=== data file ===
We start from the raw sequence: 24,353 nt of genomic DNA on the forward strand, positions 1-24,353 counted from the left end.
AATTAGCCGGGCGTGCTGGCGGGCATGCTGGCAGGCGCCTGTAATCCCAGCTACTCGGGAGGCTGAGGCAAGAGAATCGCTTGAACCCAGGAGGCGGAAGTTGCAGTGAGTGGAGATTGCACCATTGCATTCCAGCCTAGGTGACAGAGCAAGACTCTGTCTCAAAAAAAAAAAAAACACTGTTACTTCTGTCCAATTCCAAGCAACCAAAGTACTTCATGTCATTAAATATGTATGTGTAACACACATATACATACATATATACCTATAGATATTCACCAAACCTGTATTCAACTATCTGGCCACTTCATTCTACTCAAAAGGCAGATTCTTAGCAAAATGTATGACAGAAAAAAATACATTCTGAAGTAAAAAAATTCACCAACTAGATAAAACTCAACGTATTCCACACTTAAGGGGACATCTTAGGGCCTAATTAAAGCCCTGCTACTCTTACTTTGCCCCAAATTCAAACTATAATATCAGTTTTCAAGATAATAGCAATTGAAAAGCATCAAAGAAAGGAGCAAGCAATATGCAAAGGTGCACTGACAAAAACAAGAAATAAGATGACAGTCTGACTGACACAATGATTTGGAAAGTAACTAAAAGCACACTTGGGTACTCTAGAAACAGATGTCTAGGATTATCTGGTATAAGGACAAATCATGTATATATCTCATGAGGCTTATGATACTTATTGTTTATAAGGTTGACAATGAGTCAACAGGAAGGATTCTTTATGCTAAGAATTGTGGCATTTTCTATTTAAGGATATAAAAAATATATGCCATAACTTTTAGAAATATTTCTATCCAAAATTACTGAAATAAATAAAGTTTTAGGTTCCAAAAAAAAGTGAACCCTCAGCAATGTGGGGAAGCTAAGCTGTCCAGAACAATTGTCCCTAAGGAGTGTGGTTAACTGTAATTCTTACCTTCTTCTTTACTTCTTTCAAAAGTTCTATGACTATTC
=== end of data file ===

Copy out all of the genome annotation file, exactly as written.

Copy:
We start from the raw sequence: 24,353 nt of genomic DNA on the forward strand, positions 1-24,353 counted from the left end.
AATTAGCCGGGCGTGCTGGCGGGCATGCTGGCAGGCGCCTGTAATCCCAGCTACTCGGGAGGCTGAGGCAAGAGAATCGCTTGAACCCAGGAGGCGGAAGTTGCAGTGAGTGGAGATTGCACCATTGCATTCCAGCCTAGGTGACAGAGCAAGACTCTGTCTCAAAAAAAAAAAAAACACTGTTACTTCTGTCCAATTCCAAGCAACCAAAGTACTTCATGTCATTAAATATGTATGTGTAACACACATATACATACATATATACCTATAGATATTCACCAAACCTGTATTCAACTATCTGGCCACTTCATTCTACTCAAAAGGCAGATTCTTAGCAAAATGTATGACAGAAAAAAATACATTCTGAAGTAAAAAAATTCACCAACTAGATAAAACTCAACGTATTCCACACTTAAGGGGACATCTTAGGGCCTAATTAAAGCCCTGCTACTCTTACTTTGCCCCAAATTCAAACTATAATATCAGTTTTCAAGATAATAGCAATTGAAAAGCATCAAAGAAAGGAGCAAGCAATATGCAAAGGTGCACTGACAAAAACAAGAAATAAGATGACAGTCTGACTGACACAATGATTTGGAAAGTAACTAAAAGCACACTTGGGTACTCTAGAAACAGATGTCTAGGATTATCTGGTATAAGGACAAATCATGTATATATCTCATGAGGCTTATGATACTTATTGTTTATAAGGTTGACAATGAGTCAACAGGAAGGATTCTTTATGCTAAGAATTGTGGCATTTTCTATTTAAGGATATAAAAAATATATGCCATAACTTTTAGAAATATTTCTATCCAAAATTACTGAAATAAATAAAGTTTTAGGTTCCAAAAAAAAGTGAACCCTCAGCAATGTGGGGAAGCTAAGCTGTCCAGAACAATTGTCCCTAAGGAGTGTGGTTAACTGTAATTCTTACCTTCTTCTTTACTTCTTTCAAAAGTTCTATGACTATTC